This gets a little English-teacher, but it's important. As a general rule, you want to avoid the passive voice when you're writing. Not, "The ball was hit into center field," but "Jim Smith hit the ball into center field." The ball didn't get there by itself. Usually, the passive voice is bad writing.
But the passive voice is a favorite with politicians and others in the limelight when they screw up. When you're caught, always say, "Mistakes were made" rather than copping to it yourself. The passive voice says no one is to blame. Somehow, that mistake just fell from the heavens like summer rain.
So, to the story at hand. A group of Sigma Alpha Epsilon frat boys at University of Oklahoma were joyously singing a song on the bus which said, in essence, it's better to lynch an African American than to let him join the fraternity ("There will never be a ni**** in SAE. You can hang him from a tree, but he'll never sign with me"). Two of them were expelled, and one of them, Parker Rice, issued an apology
. But that doesn't end the problem, even if more of the students apologize or are expelled. This isn't simply about Rice or the other frat boys on the bus. It's about the wider culture that accepts underlying racism as a part of our lives, then when it's exposed, condemns the specific actors and moves on without addressing the larger problem that runs like a cancer through our society.
Listen to the passive voice in one part of Rice's apology: "Yes, the song was taught to us." Who taught it to them? Rice didn't say, nor did he say whether the song is sung regularly at the University of Oklahoma chapter, whether it's sung by other chapters, whether it's one of a number of racist songs, chants, jokes and slogans which are part of the fraternity's culture—and whether, as some African American students at the university have said, this is part of the pervasive racist culture they are forced to deal with daily. Ignore those questions and you end up clucking your tongue at the bad behavior of a few drunken frat boys and ignoring the larger issue.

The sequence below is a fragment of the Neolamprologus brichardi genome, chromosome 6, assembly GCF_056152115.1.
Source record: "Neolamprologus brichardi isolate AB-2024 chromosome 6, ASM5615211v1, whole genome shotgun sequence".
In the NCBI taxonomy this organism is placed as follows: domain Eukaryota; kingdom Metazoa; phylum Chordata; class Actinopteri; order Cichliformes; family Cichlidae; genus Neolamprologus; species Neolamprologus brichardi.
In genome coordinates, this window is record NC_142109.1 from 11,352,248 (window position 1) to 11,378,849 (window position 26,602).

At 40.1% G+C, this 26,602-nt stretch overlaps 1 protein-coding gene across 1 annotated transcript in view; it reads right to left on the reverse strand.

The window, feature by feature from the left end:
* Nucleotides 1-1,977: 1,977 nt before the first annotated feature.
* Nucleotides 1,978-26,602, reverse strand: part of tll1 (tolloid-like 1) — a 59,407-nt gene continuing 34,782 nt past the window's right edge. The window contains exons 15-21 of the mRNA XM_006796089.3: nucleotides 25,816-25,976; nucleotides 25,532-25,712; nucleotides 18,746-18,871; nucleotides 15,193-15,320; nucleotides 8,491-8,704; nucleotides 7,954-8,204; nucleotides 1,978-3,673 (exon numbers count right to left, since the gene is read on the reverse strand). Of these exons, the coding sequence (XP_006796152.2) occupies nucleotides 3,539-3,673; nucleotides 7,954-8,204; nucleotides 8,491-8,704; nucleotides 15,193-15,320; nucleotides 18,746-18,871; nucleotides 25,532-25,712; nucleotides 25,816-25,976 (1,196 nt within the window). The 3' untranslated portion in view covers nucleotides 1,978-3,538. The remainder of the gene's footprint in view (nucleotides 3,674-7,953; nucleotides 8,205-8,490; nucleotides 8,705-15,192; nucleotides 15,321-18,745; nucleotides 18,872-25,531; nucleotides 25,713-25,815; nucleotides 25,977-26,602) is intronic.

University of Oklahoma should set up some kind of Truth and Reconciliation Commission that will allow other fraternity members on the bus to talk about what they know about larger issue of racism on campus. If any of them hem, haw and tell anything other than the unvarnished truth as they know it and their dissembling is discovered, they should be expelled. If there is a racist underbelly at the university, let it be exposed and addressed for the sake of the institution and its students — and for the sake of our country which too often refuses to acknowledge its pervasive problem of racial discrimination and inequality.
A NOTE ABOUT THE SONG'S ORIGIN:
Something about that chant beyond its horrific racist message and imagery—invoking lynching as preferable to letting an African American into the fraternity—made me sick, but I couldn't put my finger on it. It was something about the joyous triumphalism of the melody and the singing. And then I understood what it was. They were putting racist lyrics to the children's song, "If you're happy and you know it, clap your hands (Clap! Clap!)" "There will never be a ni**** in SAE (Clap! Clap!)" "If you're happy and you know it, then your face will surely show it." "You can hang him from a tree, but he'll never sign with me." The perversion of one of the happiest and most innocent of children's songs into a hateful racist chant, and the childish, gleeful tone of the singing, add another chilling aspect to the scene and makes the whole thing feel that much more vile.